In the workplace, men with stereotypically strong masculine traits often rise to the top of the hierarchy. To a greater extent, their masculine traits are associated with great leadership whereas feminine traits are typically not. An over-valuing of stereotypical masculine traits can and does lead to devastating commercial and social impacts. Take Volkswagen, 7-Eeven and ExxonMobil as examples. These companies put power, status and profit well above environmental, consumer and employee well-being, resulting in severe commercial losses they may never recover from. Where were the feminine traits of empathy and sustainability? What about the feminine quality of ‘expression’? I suspect there were dozens of men and women within these companies who desperately wanted to express how they felt about the unethical practices at their workplace. Was the feminine repressed within these organisations or was it underrepresented in the first place?
The over-valuing of stereotypical masculine traits leads to many ambitious female leaders, like the executives mentioned earlier, to repress their feminine side. One of these over-achieving executives received a brutal 360-degree assessment. She broke down and confessed that she didn’t like the person she’d become at work. She had a history of being mentored by aggressive managers and was taught; “That’s how you get results!”
It’s not just female leaders who repress their feminine side. Much of our work with senior male leaders involves helping them to reconnect with their emotions so they are more effective leaders. This has led to a higher demand for emotional intelligence training over recent years. Leaders who have repressed their feminine side can be difficult to work for and with, have little empathy and often don’t allow their team members to express differing views. They tend to over value results which can and does manifest into a culture that learns to ‘hide bade news’, to the eventual detriment of the organisation’s bottom line.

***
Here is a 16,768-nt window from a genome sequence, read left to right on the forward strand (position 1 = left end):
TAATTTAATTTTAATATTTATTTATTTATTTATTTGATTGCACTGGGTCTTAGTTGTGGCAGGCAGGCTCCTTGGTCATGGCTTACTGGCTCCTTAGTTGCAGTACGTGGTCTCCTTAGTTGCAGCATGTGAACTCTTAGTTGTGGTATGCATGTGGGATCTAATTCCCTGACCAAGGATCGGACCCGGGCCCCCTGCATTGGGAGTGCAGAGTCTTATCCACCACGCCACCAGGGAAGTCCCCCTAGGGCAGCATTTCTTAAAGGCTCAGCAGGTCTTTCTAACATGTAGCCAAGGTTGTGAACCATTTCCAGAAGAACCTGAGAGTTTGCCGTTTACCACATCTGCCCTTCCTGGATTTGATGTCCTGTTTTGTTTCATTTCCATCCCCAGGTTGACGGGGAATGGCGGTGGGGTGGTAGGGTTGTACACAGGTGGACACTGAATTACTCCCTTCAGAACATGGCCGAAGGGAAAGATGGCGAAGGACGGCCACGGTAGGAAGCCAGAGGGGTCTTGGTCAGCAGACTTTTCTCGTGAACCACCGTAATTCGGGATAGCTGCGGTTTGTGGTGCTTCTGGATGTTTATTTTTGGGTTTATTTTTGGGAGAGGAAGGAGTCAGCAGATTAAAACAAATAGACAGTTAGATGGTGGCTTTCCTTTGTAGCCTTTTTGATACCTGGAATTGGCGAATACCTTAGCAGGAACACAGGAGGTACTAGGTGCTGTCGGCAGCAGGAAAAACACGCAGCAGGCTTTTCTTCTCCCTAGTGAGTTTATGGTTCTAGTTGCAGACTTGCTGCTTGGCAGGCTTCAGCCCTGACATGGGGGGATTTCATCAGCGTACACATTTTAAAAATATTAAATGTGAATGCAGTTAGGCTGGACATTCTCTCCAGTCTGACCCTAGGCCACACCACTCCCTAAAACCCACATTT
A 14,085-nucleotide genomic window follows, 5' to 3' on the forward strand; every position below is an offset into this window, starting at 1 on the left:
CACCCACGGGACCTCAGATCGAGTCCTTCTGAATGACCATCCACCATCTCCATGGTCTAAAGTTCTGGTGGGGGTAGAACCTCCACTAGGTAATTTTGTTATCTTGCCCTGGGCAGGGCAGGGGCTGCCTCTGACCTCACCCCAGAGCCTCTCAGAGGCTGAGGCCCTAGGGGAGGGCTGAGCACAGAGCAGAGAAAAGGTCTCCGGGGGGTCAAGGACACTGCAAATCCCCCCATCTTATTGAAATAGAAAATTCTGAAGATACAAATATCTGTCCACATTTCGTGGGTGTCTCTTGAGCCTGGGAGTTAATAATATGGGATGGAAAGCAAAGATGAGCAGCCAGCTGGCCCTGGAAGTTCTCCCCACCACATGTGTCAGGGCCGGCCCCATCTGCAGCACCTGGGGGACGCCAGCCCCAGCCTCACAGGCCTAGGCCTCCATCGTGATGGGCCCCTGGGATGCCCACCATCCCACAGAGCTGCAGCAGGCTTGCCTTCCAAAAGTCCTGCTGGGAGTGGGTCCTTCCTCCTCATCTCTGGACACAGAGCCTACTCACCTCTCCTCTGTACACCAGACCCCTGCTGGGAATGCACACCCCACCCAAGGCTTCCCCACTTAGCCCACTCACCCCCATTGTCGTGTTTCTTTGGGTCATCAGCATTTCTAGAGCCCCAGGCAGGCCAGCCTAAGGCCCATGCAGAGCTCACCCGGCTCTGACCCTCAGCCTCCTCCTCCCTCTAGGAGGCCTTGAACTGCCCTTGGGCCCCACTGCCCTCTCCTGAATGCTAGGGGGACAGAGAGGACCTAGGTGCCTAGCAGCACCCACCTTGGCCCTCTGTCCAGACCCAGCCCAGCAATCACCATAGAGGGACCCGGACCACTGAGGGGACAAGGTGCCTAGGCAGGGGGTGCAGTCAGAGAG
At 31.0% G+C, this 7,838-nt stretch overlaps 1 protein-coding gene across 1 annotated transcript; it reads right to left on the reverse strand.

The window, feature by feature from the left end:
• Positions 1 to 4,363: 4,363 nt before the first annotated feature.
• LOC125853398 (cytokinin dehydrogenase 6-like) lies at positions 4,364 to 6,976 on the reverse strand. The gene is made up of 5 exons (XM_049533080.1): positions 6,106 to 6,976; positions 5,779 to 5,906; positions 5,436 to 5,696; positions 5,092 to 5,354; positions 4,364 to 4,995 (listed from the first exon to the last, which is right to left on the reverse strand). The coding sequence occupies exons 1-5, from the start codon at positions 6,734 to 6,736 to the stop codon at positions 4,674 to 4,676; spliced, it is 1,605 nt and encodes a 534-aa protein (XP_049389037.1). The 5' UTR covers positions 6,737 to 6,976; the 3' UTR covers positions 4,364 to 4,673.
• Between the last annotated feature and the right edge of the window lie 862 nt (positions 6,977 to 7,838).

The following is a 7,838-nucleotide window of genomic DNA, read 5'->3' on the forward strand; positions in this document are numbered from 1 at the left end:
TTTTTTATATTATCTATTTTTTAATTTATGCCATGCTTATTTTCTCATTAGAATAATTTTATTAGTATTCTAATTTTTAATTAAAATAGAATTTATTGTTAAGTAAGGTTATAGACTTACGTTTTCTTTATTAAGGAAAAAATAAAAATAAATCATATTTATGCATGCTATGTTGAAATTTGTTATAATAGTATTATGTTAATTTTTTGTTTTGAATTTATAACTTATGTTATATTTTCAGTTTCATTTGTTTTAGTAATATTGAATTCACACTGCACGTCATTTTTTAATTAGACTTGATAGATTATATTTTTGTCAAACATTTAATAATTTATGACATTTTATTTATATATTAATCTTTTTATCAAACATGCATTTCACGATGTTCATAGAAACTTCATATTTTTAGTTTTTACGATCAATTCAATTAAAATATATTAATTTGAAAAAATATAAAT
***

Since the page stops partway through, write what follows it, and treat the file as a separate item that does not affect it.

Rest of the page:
One such leader discovered that his team had kept critical information from him. The infrastructure project he led couldn’t deliver critical project milestones. His staff had learned not to deliver bad news. In the past this had resulted in poor performance ratings. By the time the senior leadership team discovered the extent and cause of the delay they had incurred a multi-million-dollar penalty together with a fractured client relationship. A healthy balance of feminine and masculine approaches to leadership is not just good for business, it is essential.
Well-meaning diversity experts and managers, who don’t completely understand feminine and masculine approaches to leadership, often create a pipeline of female leaders and offer them an exclusive woman’s only leadership program. This creates greater division and excludes male leaders from having access to the unique perspectives that female leaders bring to the table. Whereas inclusive leadership programs encourage women and men to seek guidance from each other. For example, women can seek guidance from men on how to promote themselves and their ideas and to better negotiate. Men can seek guidance from women on how to foresee the emotional impact, either positive or negative, of decisions on their team members and how to deliver more customer-centric solutions.